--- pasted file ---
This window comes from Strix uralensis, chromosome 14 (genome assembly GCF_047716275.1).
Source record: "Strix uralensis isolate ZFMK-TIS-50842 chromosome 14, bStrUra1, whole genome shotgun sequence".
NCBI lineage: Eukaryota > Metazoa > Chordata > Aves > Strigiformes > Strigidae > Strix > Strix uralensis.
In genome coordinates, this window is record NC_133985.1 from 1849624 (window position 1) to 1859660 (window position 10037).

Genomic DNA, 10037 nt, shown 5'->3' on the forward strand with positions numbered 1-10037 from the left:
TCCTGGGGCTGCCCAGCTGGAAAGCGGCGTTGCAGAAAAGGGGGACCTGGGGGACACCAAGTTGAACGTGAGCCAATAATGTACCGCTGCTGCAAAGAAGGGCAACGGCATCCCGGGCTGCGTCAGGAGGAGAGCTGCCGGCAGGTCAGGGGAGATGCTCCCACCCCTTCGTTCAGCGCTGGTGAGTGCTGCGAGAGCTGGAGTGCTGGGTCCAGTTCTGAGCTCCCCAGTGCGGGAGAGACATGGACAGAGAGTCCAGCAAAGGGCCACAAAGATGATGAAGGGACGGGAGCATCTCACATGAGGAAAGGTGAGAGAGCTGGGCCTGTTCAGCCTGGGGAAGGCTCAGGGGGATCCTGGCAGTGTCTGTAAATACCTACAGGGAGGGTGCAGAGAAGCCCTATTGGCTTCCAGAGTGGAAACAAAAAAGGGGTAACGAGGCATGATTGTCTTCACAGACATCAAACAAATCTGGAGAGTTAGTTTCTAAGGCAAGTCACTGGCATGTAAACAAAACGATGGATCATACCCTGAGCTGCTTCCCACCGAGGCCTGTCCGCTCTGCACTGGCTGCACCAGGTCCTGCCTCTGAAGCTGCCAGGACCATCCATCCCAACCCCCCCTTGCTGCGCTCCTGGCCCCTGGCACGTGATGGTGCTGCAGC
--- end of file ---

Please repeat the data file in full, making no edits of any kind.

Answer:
This window comes from Strix uralensis, chromosome 14 (genome assembly GCF_047716275.1).
Source record: "Strix uralensis isolate ZFMK-TIS-50842 chromosome 14, bStrUra1, whole genome shotgun sequence".
NCBI lineage: Eukaryota > Metazoa > Chordata > Aves > Strigiformes > Strigidae > Strix > Strix uralensis.
In genome coordinates, this window is record NC_133985.1 from 1849624 (window position 1) to 1859660 (window position 10037).

Genomic DNA, 10037 nt, shown 5'->3' on the forward strand with positions numbered 1-10037 from the left:
TCCTGGGGCTGCCCAGCTGGAAAGCGGCGTTGCAGAAAAGGGGGACCTGGGGGACACCAAGTTGAACGTGAGCCAATAATGTACCGCTGCTGCAAAGAAGGGCAACGGCATCCCGGGCTGCGTCAGGAGGAGAGCTGCCGGCAGGTCAGGGGAGATGCTCCCACCCCTTCGTTCAGCGCTGGTGAGTGCTGCGAGAGCTGGAGTGCTGGGTCCAGTTCTGAGCTCCCCAGTGCGGGAGAGACATGGACAGAGAGTCCAGCAAAGGGCCACAAAGATGATGAAGGGACGGGAGCATCTCACATGAGGAAAGGTGAGAGAGCTGGGCCTGTTCAGCCTGGGGAAGGCTCAGGGGGATCCTGGCAGTGTCTGTAAATACCTACAGGGAGGGTGCAGAGAAGCCCTATTGGCTTCCAGAGTGGAAACAAAAAAGGGGTAACGAGGCATGATTGTCTTCACAGACATCAAACAAATCTGGAGAGTTAGTTTCTAAGGCAAGTCACTGGCATGTAAACAAAACGATGGATCATACCCTGAGCTGCTTCCCACCGAGGCCTGTCCGCTCTGCACTGGCTGCACCAGGTCCTGCCTCTGAAGCTGCCAGGACCATCCATCCCAACCCCCCCTTGCTGCGCTCCTGGCCCCTGGCACGTGATGGTGCTGCAGC